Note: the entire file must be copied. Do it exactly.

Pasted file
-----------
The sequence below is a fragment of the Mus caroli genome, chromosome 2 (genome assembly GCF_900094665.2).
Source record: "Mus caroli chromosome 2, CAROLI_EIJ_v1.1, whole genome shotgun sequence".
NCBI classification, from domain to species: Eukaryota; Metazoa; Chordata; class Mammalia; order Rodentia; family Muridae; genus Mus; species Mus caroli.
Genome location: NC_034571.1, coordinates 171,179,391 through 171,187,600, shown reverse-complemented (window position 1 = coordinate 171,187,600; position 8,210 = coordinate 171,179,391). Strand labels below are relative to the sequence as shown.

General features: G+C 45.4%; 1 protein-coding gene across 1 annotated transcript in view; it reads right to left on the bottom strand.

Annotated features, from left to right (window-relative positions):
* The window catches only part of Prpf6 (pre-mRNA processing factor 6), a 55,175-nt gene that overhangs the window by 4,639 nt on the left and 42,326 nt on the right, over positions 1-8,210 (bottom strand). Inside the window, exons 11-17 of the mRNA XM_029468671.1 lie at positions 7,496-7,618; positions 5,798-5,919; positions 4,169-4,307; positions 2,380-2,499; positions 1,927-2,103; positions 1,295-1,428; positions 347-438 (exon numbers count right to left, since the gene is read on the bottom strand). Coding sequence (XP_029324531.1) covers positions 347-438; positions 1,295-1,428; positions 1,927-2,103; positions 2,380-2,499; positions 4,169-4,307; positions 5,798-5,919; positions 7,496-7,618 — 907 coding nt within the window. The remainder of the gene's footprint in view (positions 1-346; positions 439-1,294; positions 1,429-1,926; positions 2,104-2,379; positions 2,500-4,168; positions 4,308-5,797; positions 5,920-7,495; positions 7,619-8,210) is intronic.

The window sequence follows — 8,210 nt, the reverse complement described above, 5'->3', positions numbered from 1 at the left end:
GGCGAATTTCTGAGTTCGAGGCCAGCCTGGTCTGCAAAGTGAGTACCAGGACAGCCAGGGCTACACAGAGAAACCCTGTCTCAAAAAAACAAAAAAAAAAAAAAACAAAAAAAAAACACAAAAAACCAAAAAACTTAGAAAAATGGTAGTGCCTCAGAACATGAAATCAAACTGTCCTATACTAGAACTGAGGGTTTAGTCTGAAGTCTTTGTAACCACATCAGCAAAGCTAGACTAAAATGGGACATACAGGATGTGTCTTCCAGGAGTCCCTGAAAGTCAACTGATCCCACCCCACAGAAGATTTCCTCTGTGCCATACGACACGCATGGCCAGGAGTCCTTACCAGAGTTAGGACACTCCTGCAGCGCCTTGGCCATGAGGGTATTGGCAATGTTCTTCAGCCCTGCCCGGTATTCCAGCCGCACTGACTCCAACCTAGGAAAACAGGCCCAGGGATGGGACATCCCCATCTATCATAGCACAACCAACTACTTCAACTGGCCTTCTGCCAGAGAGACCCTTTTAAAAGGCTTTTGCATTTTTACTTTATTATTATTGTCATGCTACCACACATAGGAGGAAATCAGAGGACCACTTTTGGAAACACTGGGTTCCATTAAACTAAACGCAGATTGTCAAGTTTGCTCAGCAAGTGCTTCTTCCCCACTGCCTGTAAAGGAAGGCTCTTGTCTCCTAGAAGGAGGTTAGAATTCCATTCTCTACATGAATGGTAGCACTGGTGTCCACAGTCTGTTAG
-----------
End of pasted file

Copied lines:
The sequence below is a fragment of the Mus caroli genome, chromosome 2 (genome assembly GCF_900094665.2).
Source record: "Mus caroli chromosome 2, CAROLI_EIJ_v1.1, whole genome shotgun sequence".
NCBI classification, from domain to species: Eukaryota; Metazoa; Chordata; class Mammalia; order Rodentia; family Muridae; genus Mus; species Mus caroli.
Genome location: NC_034571.1, coordinates 171,179,391 through 171,187,600, shown reverse-complemented (window position 1 = coordinate 171,187,600; position 8,210 = coordinate 171,179,391). Strand labels below are relative to the sequence as shown.

General features: G+C 45.4%; 1 protein-coding gene across 1 annotated transcript in view; it reads right to left on the bottom strand.

Annotated features, from left to right (window-relative positions):
* The window catches only part of Prpf6 (pre-mRNA processing factor 6), a 55,175-nt gene that overhangs the window by 4,639 nt on the left and 42,326 nt on the right, over positions 1-8,210 (bottom strand). Inside the window, exons 11-17 of the mRNA XM_029468671.1 lie at positions 7,496-7,618; positions 5,798-5,919; positions 4,169-4,307; positions 2,380-2,499; positions 1,927-2,103; positions 1,295-1,428; positions 347-438 (exon numbers count right to left, since the gene is read on the bottom strand). Coding sequence (XP_029324531.1) covers positions 347-438; positions 1,295-1,428; positions 1,927-2,103; positions 2,380-2,499; positions 4,169-4,307; positions 5,798-5,919; positions 7,496-7,618 — 907 coding nt within the window. The remainder of the gene's footprint in view (positions 1-346; positions 439-1,294; positions 1,429-1,926; positions 2,104-2,379; positions 2,500-4,168; positions 4,308-5,797; positions 5,920-7,495; positions 7,619-8,210) is intronic.

The window sequence follows — 8,210 nt, the reverse complement described above, 5'->3', positions numbered from 1 at the left end:
GGCGAATTTCTGAGTTCGAGGCCAGCCTGGTCTGCAAAGTGAGTACCAGGACAGCCAGGGCTACACAGAGAAACCCTGTCTCAAAAAAACAAAAAAAAAAAAAAACAAAAAAAAAACACAAAAAACCAAAAAACTTAGAAAAATGGTAGTGCCTCAGAACATGAAATCAAACTGTCCTATACTAGAACTGAGGGTTTAGTCTGAAGTCTTTGTAACCACATCAGCAAAGCTAGACTAAAATGGGACATACAGGATGTGTCTTCCAGGAGTCCCTGAAAGTCAACTGATCCCACCCCACAGAAGATTTCCTCTGTGCCATACGACACGCATGGCCAGGAGTCCTTACCAGAGTTAGGACACTCCTGCAGCGCCTTGGCCATGAGGGTATTGGCAATGTTCTTCAGCCCTGCCCGGTATTCCAGCCGCACTGACTCCAACCTAGGAAAACAGGCCCAGGGATGGGACATCCCCATCTATCATAGCACAACCAACTACTTCAACTGGCCTTCTGCCAGAGAGACCCTTTTAAAAGGCTTTTGCATTTTTACTTTATTATTATTGTCATGCTACCACACATAGGAGGAAATCAGAGGACCACTTTTGGAAACACTGGGTTCCATTAAACTAAACGCAGATTGTCAAGTTTGCTCAGCAAGTGCTTCTTCCCCACTGCCTGTAAAGGAAGGCTCTTGTCTCCTAGAAGGAGGTTAGAATTCCATTCTCTACATGAATGGTAGCACTGGTGTCCACAGTCTGTTAG